The second is the MLS statistical sheet that MLS makes available to members on line, that shows the average sale price, average days on market, the number of sales, and the total inventory count on a month by month basis for a four+ year period for all data in the GTAR MLS database.

These two groups give me a good indication of market direction and when I am appraising in an area with few sales to work with they serve as my backbone for a market adjustment.

My third category is the immediate market that the subject competes in. I search for all houses that sold for the past year and for the year prior to that, that would compete with the subject, and then I compare the change in median price, average price and average price per square foot. I also look at all sales in the market on a year-to-date basis compared to all sales in the same market on a year-to-date basis one year ago. Finally, because in many markets in my area the values have stabilized since September, I look at sales between February 1, 2008 and March 31, 2008 and compared their values to April 1, 2008 to May 31, 2008 and see what the changes are.

When I am in a market where the number of sales is limited, then I am usually in a rural market and I can expand the distances. When doing a 8 acre house of 2,000sf built in 1990 in rural Wimauma, for example, I will search for all houses east of I75 and south, north and west of the Hillsborough County border that are on 5 to 10 acres that are between 1600 and 2400sf and were built from 1975 to 2008. I don't know how many square miles that is, but it is a huge area. So while Wimauma may have 2 sales or maybe three that fit these parameters, by expanding my boundaries I may get 10 or 12.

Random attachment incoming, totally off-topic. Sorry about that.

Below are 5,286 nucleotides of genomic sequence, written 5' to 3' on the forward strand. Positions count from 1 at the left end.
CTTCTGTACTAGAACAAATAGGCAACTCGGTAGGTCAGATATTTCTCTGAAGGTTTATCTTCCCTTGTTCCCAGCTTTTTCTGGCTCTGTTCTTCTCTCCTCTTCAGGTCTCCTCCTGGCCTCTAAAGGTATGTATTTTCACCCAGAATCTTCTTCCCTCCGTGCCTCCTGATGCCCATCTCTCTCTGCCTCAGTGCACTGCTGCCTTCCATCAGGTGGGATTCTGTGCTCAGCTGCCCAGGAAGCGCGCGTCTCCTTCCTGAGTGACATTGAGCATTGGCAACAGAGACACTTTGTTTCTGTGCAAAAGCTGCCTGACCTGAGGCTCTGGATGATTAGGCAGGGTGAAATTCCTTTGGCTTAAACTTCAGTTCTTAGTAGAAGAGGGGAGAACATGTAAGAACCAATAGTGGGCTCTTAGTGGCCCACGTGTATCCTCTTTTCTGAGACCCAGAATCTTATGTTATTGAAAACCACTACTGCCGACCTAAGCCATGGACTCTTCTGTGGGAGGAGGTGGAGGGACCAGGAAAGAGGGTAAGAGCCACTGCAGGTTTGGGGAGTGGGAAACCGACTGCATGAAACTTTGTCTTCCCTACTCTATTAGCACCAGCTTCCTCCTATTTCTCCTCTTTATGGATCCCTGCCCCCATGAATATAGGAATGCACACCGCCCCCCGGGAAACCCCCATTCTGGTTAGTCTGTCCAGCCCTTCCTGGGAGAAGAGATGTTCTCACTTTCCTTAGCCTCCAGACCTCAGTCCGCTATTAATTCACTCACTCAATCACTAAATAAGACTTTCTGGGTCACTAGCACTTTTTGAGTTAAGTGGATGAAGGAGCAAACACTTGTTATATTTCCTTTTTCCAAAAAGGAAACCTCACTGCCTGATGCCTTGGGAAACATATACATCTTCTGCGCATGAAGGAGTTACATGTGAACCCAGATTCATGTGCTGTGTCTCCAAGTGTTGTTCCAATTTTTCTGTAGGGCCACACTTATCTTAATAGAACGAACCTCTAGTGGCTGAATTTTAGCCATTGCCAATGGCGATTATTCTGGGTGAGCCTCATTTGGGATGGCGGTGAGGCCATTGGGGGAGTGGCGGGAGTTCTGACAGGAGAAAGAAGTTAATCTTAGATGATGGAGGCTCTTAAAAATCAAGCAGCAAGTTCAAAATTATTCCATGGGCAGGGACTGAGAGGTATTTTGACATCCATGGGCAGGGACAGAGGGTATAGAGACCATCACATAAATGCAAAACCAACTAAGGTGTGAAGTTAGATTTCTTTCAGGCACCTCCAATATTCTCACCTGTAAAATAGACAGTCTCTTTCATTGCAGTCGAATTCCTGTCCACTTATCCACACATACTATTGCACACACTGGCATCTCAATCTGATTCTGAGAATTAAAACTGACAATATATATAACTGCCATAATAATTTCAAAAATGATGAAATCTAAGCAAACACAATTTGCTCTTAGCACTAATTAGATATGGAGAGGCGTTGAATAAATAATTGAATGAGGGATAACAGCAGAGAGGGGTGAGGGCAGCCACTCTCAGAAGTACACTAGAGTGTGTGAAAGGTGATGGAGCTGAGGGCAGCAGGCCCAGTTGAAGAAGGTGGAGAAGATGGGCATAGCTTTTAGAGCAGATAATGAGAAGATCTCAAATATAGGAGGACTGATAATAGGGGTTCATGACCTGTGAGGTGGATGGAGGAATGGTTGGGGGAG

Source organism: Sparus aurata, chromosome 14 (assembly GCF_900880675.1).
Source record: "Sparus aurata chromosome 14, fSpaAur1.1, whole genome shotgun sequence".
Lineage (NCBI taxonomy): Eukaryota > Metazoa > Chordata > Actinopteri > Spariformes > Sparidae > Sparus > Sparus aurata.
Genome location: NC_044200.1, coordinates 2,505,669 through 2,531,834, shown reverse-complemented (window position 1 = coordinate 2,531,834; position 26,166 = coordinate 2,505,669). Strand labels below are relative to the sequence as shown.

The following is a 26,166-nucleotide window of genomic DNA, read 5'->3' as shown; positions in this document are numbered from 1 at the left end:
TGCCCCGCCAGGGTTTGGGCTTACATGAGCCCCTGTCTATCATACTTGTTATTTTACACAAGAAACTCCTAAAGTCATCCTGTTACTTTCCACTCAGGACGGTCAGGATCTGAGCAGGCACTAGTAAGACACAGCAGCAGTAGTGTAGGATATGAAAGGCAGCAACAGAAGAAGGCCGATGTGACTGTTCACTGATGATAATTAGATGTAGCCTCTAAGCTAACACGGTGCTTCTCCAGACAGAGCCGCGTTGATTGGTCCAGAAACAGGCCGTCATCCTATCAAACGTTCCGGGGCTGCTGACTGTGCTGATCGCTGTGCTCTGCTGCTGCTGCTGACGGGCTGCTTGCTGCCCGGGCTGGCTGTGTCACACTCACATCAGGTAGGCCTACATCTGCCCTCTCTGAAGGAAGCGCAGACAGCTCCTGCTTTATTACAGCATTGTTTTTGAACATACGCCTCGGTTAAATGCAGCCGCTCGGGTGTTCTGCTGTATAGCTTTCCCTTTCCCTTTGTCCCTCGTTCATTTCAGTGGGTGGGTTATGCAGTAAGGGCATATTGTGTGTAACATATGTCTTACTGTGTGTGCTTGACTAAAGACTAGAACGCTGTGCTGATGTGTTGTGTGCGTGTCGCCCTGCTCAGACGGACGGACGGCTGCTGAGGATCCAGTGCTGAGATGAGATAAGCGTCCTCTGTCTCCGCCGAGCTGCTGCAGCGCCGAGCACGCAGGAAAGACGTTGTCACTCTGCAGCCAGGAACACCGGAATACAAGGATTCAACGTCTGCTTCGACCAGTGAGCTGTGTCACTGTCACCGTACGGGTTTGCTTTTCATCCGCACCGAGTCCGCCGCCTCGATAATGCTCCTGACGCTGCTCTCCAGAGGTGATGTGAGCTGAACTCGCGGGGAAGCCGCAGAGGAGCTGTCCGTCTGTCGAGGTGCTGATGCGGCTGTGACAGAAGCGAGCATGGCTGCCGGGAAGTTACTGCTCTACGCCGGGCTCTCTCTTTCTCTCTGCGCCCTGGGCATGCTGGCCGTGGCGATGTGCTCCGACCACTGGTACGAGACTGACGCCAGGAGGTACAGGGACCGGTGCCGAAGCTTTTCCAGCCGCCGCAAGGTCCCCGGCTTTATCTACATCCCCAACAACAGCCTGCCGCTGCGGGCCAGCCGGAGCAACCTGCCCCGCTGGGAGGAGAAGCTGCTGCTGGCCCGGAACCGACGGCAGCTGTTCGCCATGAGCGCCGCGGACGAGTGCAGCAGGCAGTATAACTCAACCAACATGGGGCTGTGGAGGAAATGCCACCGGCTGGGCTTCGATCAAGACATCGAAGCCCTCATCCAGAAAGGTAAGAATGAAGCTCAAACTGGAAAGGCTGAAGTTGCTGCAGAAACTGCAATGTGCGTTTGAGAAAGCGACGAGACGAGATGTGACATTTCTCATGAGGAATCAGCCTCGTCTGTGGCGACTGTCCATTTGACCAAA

Finally, I also analyze the listings in my market area to show market direction. I will provide a table of how many houses are listed in the market, what the average list price is, the average LP:SP ratio, and a projection of the average price for that pool; I will do the same with the pending sales data. I can figure on getting 2X to 3X the amount of listings in this particular market compared to the number of sales. I can use the average projected price of the listings and pendings against the actual average price of the closed sales to show the continuation of the decline.

Ultimately, using my most competitive active listings and pending sales, though, is what shows whether the market is declining or not, and by how much.

It is not an easy process. It literally takes an hour or two to get through on every report, and since every market changes with new data, I have to redo it for each neighborhood each time, even if appraising the same project for the 2nd time in 3 weeks. But the market adjustment using these techiniques has always been measurable for me.
 

phoebe33764

Sophomore Member
Joined
Sep 21, 2007
Professional Status
Certified Residential Appraiser
State
Florida
I agree, Jim. I follow the same procedure as you stated in paragraphs one and two. I feel blessed that our MLS board gives us such great data to utilize.